Wed | Jan 20, 2021

Tourism to record most severe contraction in June quarter

Published:Friday | May 29, 2020 | 12:24 AM

PIOJ Director General Dr Wayne Henry.
PIOJ Director General Dr Wayne Henry.

THE PLANNING Institute of Jamaica, PIOJ, said the tourism sector is expected to record the most severe contraction in activities during the April to June 2020 quarter, given the sharp decline in stopover and cruise passenger arrivals.

That will be manifested in areas including transportation, attractions, entertainment, and hotel and restaurant services, said PIOJ Director General Dr Wayne Henry.

He also said the effect of the COVID-19 pandemic on the United States, Jamaica’s main trading partner, will have a significant impact on external demand for the island’s goods and services.

Tourism activity is captured under different sectors, and while PIOJ did not provide an estimate of the impact on Jamaica’s largest foreign exchange earner for the June quarter – data ­released last week indicate that remittances will overtake tourism earnings this year – it referenced the fallout in the context of a projected contraction of 12-14 per cent for the Jamaican economy in the June quarter.

Foreign exchange inflows for Jamaica from tourism activity is projected to fall to US$995 million post-COVID, according to the country report on Jamaica released by the International Monetary Fund, while remittances are expected to account for US$1.9 billion of inflows.

Measures including the closure of Jamaica’s borders to passenger traffic, restrictions on operating hours, as well as physical-distancing protocols have negatively impacted key drivers of economic activities, such as ­hotels and restaurants, manufacturing, transportation, entertainment, and construction services, said Henry.

Spillover effects are also expected to be felt in related areas, such as the wholesale and retail trade, as well as finance, he said, in reviewing Jamaica’s economic performance for the quarter to March 2020 and the economic outlook for April to June.

With respect to the electricity-and-­water industry, data for April indicates that electricity consumption has fallen by six per cent due to lower electricity sales in all categories except residential, which grew by 15.2 per cent.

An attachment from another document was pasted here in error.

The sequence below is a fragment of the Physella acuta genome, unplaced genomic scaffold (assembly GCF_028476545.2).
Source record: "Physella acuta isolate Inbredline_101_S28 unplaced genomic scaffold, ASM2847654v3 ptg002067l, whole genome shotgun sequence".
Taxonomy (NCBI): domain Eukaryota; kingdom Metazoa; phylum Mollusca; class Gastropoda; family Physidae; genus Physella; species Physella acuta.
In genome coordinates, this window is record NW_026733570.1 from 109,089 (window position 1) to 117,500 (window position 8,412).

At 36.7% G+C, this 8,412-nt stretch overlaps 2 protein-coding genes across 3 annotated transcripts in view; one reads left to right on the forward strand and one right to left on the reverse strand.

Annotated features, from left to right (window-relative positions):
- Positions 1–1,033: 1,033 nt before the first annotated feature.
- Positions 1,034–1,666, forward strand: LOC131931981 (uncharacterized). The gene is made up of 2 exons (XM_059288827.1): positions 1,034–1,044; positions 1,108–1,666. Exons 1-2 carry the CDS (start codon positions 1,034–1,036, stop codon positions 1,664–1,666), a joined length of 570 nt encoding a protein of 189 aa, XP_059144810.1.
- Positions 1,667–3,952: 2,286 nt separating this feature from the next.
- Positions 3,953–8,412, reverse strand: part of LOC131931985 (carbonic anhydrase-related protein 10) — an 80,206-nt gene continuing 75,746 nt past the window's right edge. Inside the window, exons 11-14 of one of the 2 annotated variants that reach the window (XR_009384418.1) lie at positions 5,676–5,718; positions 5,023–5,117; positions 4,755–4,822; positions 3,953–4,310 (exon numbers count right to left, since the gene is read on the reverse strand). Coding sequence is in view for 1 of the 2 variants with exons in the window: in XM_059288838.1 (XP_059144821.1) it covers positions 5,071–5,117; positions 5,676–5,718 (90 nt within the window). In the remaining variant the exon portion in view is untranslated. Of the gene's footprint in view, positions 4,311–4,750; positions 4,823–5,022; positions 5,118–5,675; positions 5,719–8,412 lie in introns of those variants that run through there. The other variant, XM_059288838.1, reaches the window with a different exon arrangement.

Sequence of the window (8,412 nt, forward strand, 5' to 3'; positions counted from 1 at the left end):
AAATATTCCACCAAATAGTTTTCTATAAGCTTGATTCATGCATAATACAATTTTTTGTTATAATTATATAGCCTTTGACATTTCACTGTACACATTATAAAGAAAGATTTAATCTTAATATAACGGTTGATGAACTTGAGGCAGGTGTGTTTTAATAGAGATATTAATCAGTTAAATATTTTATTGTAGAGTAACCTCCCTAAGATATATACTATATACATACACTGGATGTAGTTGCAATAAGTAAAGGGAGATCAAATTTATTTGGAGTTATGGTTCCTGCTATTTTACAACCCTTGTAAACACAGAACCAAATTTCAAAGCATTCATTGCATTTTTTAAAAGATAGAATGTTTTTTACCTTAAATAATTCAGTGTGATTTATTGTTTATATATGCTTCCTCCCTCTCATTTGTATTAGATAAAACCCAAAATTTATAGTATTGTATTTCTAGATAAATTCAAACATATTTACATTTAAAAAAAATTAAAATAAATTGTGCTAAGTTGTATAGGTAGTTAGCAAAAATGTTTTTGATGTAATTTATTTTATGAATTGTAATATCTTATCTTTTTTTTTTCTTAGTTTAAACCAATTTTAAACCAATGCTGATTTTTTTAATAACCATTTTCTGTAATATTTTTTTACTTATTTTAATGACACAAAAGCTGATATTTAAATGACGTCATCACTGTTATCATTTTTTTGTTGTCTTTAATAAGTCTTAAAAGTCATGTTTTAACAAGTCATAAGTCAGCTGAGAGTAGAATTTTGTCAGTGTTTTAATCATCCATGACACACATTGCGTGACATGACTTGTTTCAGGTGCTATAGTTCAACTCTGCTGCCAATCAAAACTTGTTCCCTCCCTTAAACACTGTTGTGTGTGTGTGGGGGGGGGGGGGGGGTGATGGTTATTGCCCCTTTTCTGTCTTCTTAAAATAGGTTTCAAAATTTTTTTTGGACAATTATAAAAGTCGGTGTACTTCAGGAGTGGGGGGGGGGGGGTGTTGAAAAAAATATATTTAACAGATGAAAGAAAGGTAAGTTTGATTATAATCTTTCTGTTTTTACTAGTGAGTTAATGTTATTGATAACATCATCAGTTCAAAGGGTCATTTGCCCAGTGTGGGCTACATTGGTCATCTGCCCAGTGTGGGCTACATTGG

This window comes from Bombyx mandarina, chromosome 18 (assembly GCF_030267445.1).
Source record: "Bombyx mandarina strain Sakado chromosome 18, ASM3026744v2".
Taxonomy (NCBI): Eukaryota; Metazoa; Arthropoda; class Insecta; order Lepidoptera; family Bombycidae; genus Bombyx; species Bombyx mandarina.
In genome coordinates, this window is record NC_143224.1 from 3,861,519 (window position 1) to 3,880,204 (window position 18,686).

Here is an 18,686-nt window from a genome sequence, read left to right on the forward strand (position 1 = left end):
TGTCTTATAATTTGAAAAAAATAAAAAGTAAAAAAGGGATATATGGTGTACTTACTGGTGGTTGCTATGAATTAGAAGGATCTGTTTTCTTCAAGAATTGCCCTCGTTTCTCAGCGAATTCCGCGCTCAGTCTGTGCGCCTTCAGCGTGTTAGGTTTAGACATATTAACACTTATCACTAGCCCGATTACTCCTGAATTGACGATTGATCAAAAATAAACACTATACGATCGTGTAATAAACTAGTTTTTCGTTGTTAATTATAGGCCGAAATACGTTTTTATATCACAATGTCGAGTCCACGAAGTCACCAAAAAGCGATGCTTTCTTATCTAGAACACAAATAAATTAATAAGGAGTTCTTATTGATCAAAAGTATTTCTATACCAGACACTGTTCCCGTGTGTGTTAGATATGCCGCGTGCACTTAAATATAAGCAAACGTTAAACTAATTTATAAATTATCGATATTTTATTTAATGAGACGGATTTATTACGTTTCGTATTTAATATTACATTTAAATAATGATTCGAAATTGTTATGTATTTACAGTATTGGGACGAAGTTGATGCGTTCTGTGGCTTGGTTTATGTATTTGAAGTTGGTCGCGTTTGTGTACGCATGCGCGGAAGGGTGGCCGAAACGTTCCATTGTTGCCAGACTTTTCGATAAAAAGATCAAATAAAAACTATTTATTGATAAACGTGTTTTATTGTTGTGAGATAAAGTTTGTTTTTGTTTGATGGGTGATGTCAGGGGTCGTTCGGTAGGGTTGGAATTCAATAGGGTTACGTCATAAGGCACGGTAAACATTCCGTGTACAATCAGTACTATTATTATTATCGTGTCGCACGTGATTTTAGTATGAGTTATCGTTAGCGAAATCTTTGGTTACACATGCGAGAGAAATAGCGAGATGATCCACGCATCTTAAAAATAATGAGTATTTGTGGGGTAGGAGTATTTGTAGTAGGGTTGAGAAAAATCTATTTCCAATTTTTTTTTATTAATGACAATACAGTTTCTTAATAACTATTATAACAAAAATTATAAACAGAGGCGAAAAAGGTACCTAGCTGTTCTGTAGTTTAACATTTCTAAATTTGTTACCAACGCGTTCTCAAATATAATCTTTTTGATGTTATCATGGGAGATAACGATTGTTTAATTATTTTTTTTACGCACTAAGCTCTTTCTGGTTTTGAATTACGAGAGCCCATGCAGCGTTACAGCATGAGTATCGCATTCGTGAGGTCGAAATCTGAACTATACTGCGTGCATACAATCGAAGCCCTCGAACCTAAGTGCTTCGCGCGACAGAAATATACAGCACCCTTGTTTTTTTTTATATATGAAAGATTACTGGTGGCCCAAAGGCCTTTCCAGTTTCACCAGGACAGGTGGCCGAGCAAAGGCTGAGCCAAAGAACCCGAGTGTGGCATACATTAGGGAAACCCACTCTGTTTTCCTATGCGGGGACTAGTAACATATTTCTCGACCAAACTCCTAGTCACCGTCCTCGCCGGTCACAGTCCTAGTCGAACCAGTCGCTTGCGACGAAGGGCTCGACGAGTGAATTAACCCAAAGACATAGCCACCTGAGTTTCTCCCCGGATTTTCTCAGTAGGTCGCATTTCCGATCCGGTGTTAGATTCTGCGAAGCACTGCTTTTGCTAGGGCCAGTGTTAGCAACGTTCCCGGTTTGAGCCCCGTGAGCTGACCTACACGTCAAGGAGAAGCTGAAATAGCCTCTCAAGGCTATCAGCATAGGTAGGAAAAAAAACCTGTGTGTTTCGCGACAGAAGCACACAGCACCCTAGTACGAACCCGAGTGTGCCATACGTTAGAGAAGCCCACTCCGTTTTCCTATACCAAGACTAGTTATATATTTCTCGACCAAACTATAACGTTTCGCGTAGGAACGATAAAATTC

That was partially attributed to the implementation of the daily curfew imposed and the work-from-home policy the Government implemented as part of the restrictive measures to curb the spread of COVID-19.

Henry said all other customer categories recorded contractions in sales ranging from -11.1 per cent to -45.7 per cent during April.

“This out-turn is expected to continue until these initiatives have ended,” he said.

The remote-work measures will be lifted on June 1.

For the water component, data for April 2020 indicate that consumption increased by 5.8 per cent. He said that performance can be attributed to a general increase in the use of water for sanitization purposes in both residential and commercial establishments, as well as the stay-at-home protocol which resulted in increased usage.

The PIOJ head said Wednesday that preliminary data indicates the COVID-19 pandemic began affecting the Jamaican economy in the March quarter, which contracted 1.7 per cent. PIOJ now projects that growth for the full fiscal year just ended, 2019-20, will be around 0.1 per cent, down from the previous forecast of 0.6 per cent.

“Going forward, quarterly economic contractions are anticipated, at least for the remainder of calendar year 2020, with a return to growth performance projected for the January to March quarter of 2021,” the director general said.

“However, the uncertainty regarding the depth and the duration of the COVID-19 pandemic poses the main downside risk to this projection,” he said.

For the fiscal year ending March 2021, the Jamaica economy is projected to contract within a range of 4-6 per cent, which Henry said would be “the weakest economic performance in almost four decades, that is, since a contraction of 4.6 per cent was recorded in 1985”.